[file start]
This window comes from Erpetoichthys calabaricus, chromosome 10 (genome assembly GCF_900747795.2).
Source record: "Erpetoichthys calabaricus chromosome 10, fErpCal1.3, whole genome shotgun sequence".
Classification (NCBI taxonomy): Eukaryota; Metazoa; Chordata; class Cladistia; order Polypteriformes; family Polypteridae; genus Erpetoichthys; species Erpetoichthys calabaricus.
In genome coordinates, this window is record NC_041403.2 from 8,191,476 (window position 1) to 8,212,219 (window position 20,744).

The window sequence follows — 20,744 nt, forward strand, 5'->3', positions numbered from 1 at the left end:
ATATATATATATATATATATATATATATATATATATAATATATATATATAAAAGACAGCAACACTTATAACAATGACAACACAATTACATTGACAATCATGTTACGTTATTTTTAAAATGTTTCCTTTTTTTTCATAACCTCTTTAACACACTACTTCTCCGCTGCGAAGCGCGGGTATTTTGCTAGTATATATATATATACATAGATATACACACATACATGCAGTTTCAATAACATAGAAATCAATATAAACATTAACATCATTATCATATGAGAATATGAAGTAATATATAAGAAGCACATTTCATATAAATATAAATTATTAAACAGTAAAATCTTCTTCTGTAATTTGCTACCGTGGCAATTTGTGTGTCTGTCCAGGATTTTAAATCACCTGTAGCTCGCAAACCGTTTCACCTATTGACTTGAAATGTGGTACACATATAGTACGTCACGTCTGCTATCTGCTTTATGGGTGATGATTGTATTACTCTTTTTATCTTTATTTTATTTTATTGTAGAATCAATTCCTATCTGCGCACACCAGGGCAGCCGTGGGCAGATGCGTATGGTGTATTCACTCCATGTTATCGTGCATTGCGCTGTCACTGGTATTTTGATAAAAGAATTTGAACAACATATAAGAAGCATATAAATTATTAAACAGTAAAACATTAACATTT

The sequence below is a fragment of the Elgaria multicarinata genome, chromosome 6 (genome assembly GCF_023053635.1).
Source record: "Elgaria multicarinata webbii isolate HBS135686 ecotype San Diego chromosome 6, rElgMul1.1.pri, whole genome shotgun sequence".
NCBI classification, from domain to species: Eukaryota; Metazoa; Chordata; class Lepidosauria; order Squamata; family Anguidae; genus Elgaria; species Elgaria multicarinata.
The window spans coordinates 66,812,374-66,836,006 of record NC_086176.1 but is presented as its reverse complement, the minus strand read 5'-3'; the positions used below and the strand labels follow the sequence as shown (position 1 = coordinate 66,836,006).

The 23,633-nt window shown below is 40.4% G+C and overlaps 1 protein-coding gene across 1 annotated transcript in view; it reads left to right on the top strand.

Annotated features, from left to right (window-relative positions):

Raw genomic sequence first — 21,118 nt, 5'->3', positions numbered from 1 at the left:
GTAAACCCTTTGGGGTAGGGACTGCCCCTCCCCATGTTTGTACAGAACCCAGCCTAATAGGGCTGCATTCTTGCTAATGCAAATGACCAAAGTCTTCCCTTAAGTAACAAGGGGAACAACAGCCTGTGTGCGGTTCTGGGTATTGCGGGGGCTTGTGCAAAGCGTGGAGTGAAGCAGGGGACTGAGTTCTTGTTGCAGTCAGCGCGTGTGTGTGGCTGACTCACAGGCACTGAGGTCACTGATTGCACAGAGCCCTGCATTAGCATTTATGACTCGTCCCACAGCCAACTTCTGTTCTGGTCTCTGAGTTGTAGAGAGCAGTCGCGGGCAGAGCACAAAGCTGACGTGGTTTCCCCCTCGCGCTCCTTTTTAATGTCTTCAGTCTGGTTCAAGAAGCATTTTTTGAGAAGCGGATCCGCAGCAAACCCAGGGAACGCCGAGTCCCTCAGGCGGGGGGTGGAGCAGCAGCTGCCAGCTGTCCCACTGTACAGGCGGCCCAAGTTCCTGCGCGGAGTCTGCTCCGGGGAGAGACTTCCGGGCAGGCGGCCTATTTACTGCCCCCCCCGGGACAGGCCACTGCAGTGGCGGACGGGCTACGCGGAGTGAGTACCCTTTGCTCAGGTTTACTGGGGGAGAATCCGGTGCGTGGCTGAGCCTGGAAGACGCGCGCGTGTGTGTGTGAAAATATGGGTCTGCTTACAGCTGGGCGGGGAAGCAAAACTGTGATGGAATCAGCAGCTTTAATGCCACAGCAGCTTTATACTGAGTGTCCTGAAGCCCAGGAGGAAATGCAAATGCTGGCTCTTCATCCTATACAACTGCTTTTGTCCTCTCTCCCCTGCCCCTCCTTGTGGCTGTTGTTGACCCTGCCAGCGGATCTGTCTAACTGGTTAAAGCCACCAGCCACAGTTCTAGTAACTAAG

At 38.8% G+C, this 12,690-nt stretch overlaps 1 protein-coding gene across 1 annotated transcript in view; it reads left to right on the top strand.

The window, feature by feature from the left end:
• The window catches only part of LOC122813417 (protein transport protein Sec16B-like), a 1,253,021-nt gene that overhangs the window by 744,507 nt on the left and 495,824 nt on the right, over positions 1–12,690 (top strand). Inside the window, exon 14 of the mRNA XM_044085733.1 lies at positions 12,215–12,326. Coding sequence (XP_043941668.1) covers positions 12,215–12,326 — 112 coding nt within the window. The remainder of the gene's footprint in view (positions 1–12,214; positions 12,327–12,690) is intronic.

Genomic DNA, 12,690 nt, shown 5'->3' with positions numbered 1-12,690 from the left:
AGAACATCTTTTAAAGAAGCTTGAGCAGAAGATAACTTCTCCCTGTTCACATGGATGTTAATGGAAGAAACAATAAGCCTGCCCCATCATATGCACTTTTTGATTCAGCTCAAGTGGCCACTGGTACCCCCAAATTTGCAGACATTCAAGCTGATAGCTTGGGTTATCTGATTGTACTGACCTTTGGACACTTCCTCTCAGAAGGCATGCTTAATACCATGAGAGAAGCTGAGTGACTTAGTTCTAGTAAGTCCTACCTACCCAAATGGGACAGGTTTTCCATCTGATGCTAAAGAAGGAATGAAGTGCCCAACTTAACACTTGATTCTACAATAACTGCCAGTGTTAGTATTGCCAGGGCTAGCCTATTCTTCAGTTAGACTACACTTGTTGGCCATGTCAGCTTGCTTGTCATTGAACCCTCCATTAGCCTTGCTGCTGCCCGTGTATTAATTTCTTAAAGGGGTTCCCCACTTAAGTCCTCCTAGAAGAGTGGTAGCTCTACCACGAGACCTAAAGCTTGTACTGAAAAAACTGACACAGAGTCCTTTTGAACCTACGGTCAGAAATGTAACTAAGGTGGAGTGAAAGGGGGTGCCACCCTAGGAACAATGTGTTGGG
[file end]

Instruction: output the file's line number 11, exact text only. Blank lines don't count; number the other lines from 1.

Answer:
The 23,633-nt window shown below is 40.4% G+C and overlaps 1 protein-coding gene across 1 annotated transcript in view; it reads left to right on the top strand.